For years, this was essentially what we said to the Japanese. It had the virtue of being true, but it was also a mistake on our part.

We should have recognized more quickly that a different message would have served our interests more effectively. Mad-cow disease had shaken Japan’s confidence in U.S. beef. To reassure their government and consumers, we should have taken additional concrete and transparent steps right away.

Eventually, we took them. We adopted new safeguards that have improved our ability to detect threats, prevent outbreaks, and respond to challenges in a timely way.

Going forward, we’ll do a much better job of stopping interruptions in our supply chain.

I wish mad-cow disease never had reared its ugly head. But it may be possible to say there’s a silver lining to what happened: The U.S. beef industry is even better today than it was a decade ago.

And we’re well positioned to grow. The successful completion of the free-trade agreement with South Korea in 2011 has opened new export opportunities there. Now we’re ready to return with real force to Japan, which almost certainly will become the top export destination for U.S. beef. (Right now, it’s Mexico.)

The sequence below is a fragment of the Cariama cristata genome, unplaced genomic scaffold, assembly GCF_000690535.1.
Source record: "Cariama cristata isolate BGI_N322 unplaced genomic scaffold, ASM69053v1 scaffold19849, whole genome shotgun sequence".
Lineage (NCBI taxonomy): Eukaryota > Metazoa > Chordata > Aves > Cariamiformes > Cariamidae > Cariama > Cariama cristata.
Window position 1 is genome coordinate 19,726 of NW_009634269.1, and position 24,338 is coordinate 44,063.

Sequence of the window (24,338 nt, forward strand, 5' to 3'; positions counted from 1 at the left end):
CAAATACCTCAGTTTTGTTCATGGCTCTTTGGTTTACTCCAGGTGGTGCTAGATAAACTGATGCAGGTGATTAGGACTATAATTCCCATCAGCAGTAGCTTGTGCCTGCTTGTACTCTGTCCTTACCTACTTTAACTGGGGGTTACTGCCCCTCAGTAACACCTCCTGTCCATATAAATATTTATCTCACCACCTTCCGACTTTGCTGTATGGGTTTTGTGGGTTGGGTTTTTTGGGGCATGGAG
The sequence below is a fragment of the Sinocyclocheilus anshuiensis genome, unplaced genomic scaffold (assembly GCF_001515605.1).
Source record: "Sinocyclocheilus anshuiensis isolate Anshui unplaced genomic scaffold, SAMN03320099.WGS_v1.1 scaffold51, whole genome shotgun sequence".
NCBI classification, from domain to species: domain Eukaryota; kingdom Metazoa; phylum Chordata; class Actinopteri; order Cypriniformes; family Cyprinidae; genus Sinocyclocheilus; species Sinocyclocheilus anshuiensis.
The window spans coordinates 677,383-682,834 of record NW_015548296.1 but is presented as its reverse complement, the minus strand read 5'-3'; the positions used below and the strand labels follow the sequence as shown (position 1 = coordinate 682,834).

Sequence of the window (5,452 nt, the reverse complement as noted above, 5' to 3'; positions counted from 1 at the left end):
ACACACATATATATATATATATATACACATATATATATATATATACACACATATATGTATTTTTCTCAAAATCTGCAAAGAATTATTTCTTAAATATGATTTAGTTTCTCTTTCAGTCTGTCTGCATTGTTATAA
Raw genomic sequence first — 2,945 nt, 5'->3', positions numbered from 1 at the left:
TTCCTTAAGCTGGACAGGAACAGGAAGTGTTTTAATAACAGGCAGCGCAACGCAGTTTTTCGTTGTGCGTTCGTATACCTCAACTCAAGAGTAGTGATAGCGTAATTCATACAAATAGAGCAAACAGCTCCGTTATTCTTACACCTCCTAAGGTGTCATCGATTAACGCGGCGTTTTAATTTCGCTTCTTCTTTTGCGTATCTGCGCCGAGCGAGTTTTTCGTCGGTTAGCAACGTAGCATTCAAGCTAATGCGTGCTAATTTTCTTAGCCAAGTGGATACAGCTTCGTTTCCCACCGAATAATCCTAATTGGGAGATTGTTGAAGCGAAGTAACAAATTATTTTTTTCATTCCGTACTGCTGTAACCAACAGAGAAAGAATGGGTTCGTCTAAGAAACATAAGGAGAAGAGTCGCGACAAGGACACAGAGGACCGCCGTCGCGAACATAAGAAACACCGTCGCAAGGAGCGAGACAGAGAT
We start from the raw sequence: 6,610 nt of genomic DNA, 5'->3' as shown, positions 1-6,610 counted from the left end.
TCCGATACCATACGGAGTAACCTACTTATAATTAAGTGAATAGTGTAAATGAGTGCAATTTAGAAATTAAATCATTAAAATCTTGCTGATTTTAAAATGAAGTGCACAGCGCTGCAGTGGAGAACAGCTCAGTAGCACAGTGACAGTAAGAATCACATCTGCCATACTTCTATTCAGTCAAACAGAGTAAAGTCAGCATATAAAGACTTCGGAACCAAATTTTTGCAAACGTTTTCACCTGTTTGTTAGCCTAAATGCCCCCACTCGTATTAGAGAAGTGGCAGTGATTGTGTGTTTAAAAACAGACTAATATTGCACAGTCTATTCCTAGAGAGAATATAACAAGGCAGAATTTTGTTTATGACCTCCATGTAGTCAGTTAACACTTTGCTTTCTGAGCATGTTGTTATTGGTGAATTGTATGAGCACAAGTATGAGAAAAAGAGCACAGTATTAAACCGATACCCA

Even greater trade possibilities lie ahead. Much of Asia looks to Japan for leadership, especially on regulatory issues. Japan’s acceptance of U.S. beef will lead to an immediate sales spike in Japan, and it could encourage other neighboring countries to admit more of what we export.

China is the one we really want. Right now, it doesn’t import any U.S. beef directly. With a population of 1 billion people--and most notably an emerging middle class--it represents an incredible untapped market.

We’re ready, once again, to go global.

Carol Keiser owns and operates cattle feeding operations in Kansas, Nebraska and Illinois.  She volunteers as a Truth About Trade & Technology board member (www.truthabouttrade.org).  Follow us: @TruthAboutTrade on Twitter | Truth About Trade & Technology on Facebook.